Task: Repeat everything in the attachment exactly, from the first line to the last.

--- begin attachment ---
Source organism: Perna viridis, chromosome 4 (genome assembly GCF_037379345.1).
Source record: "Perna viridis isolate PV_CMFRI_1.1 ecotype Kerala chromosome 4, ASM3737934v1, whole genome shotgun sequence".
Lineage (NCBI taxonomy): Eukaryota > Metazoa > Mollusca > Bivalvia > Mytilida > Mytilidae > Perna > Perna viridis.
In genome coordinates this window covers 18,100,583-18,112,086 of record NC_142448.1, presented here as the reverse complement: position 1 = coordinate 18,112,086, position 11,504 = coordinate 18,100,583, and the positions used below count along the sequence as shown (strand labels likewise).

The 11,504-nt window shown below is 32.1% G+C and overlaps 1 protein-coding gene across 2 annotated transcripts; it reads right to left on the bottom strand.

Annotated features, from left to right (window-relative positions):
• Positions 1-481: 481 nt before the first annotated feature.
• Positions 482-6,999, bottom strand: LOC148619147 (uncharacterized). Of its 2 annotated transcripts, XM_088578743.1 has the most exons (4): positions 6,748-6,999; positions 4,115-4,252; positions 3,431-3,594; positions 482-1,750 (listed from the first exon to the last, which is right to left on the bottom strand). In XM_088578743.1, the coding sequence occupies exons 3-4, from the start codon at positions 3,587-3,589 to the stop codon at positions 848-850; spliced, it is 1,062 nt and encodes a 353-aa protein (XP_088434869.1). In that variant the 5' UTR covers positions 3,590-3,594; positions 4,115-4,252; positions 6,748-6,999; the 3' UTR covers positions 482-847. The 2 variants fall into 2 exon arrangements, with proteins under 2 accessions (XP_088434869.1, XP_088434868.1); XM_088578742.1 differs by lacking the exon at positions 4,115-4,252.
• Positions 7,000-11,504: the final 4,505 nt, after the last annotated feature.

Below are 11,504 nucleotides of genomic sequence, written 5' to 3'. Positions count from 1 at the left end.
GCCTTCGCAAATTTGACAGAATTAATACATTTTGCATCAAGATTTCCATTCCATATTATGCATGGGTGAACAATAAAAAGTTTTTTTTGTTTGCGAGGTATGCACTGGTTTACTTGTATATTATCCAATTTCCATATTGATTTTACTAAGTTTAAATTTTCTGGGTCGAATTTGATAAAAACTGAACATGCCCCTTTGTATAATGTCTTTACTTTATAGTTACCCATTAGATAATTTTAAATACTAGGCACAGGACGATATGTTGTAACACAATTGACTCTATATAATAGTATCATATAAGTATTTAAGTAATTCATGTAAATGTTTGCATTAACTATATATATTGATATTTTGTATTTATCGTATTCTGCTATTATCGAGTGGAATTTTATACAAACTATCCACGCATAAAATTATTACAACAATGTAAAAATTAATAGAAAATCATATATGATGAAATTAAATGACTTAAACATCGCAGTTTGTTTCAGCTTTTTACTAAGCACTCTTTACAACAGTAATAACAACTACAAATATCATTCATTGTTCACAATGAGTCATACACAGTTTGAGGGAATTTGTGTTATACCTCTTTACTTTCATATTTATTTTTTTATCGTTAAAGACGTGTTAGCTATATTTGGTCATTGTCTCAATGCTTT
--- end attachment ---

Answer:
Source organism: Perna viridis, chromosome 4 (genome assembly GCF_037379345.1).
Source record: "Perna viridis isolate PV_CMFRI_1.1 ecotype Kerala chromosome 4, ASM3737934v1, whole genome shotgun sequence".
Lineage (NCBI taxonomy): Eukaryota > Metazoa > Mollusca > Bivalvia > Mytilida > Mytilidae > Perna > Perna viridis.
In genome coordinates this window covers 18,100,583-18,112,086 of record NC_142448.1, presented here as the reverse complement: position 1 = coordinate 18,112,086, position 11,504 = coordinate 18,100,583, and the positions used below count along the sequence as shown (strand labels likewise).

The 11,504-nt window shown below is 32.1% G+C and overlaps 1 protein-coding gene across 2 annotated transcripts; it reads right to left on the bottom strand.

Annotated features, from left to right (window-relative positions):
• Positions 1-481: 481 nt before the first annotated feature.
• Positions 482-6,999, bottom strand: LOC148619147 (uncharacterized). Of its 2 annotated transcripts, XM_088578743.1 has the most exons (4): positions 6,748-6,999; positions 4,115-4,252; positions 3,431-3,594; positions 482-1,750 (listed from the first exon to the last, which is right to left on the bottom strand). In XM_088578743.1, the coding sequence occupies exons 3-4, from the start codon at positions 3,587-3,589 to the stop codon at positions 848-850; spliced, it is 1,062 nt and encodes a 353-aa protein (XP_088434869.1). In that variant the 5' UTR covers positions 3,590-3,594; positions 4,115-4,252; positions 6,748-6,999; the 3' UTR covers positions 482-847. The 2 variants fall into 2 exon arrangements, with proteins under 2 accessions (XP_088434869.1, XP_088434868.1); XM_088578742.1 differs by lacking the exon at positions 4,115-4,252.
• Positions 7,000-11,504: the final 4,505 nt, after the last annotated feature.

Below are 11,504 nucleotides of genomic sequence, written 5' to 3'. Positions count from 1 at the left end.
GCCTTCGCAAATTTGACAGAATTAATACATTTTGCATCAAGATTTCCATTCCATATTATGCATGGGTGAACAATAAAAAGTTTTTTTTGTTTGCGAGGTATGCACTGGTTTACTTGTATATTATCCAATTTCCATATTGATTTTACTAAGTTTAAATTTTCTGGGTCGAATTTGATAAAAACTGAACATGCCCCTTTGTATAATGTCTTTACTTTATAGTTACCCATTAGATAATTTTAAATACTAGGCACAGGACGATATGTTGTAACACAATTGACTCTATATAATAGTATCATATAAGTATTTAAGTAATTCATGTAAATGTTTGCATTAACTATATATATTGATATTTTGTATTTATCGTATTCTGCTATTATCGAGTGGAATTTTATACAAACTATCCACGCATAAAATTATTACAACAATGTAAAAATTAATAGAAAATCATATATGATGAAATTAAATGACTTAAACATCGCAGTTTGTTTCAGCTTTTTACTAAGCACTCTTTACAACAGTAATAACAACTACAAATATCATTCATTGTTCACAATGAGTCATACACAGTTTGAGGGAATTTGTGTTATACCTCTTTACTTTCATATTTATTTTTTTATCGTTAAAGACGTGTTAGCTATATTTGGTCATTGTCTCAATGCTTT